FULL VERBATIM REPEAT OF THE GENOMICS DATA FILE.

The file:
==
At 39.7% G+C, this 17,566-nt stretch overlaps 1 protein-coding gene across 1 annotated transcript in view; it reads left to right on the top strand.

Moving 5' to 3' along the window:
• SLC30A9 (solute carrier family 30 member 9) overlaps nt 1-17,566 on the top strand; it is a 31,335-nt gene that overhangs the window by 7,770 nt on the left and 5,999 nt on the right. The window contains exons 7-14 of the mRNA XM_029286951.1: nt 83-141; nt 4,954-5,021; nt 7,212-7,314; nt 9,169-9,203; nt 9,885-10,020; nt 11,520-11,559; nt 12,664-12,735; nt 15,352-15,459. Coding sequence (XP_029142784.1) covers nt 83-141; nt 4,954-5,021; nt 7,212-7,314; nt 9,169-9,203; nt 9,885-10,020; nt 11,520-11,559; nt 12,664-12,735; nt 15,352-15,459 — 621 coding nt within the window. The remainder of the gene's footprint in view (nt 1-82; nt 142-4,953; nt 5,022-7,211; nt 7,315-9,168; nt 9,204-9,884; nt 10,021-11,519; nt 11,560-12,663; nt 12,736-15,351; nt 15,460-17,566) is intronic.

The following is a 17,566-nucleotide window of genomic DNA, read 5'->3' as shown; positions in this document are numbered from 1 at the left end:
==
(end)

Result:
At 39.7% G+C, this 17,566-nt stretch overlaps 1 protein-coding gene across 1 annotated transcript in view; it reads left to right on the top strand.

Moving 5' to 3' along the window:
• SLC30A9 (solute carrier family 30 member 9) overlaps nt 1-17,566 on the top strand; it is a 31,335-nt gene that overhangs the window by 7,770 nt on the left and 5,999 nt on the right. The window contains exons 7-14 of the mRNA XM_029286951.1: nt 83-141; nt 4,954-5,021; nt 7,212-7,314; nt 9,169-9,203; nt 9,885-10,020; nt 11,520-11,559; nt 12,664-12,735; nt 15,352-15,459. Coding sequence (XP_029142784.1) covers nt 83-141; nt 4,954-5,021; nt 7,212-7,314; nt 9,169-9,203; nt 9,885-10,020; nt 11,520-11,559; nt 12,664-12,735; nt 15,352-15,459 — 621 coding nt within the window. The remainder of the gene's footprint in view (nt 1-82; nt 142-4,953; nt 5,022-7,211; nt 7,315-9,168; nt 9,204-9,884; nt 10,021-11,519; nt 11,560-12,663; nt 12,736-15,351; nt 15,460-17,566) is intronic.

The following is a 17,566-nucleotide window of genomic DNA, read 5'->3' as shown; positions in this document are numbered from 1 at the left end: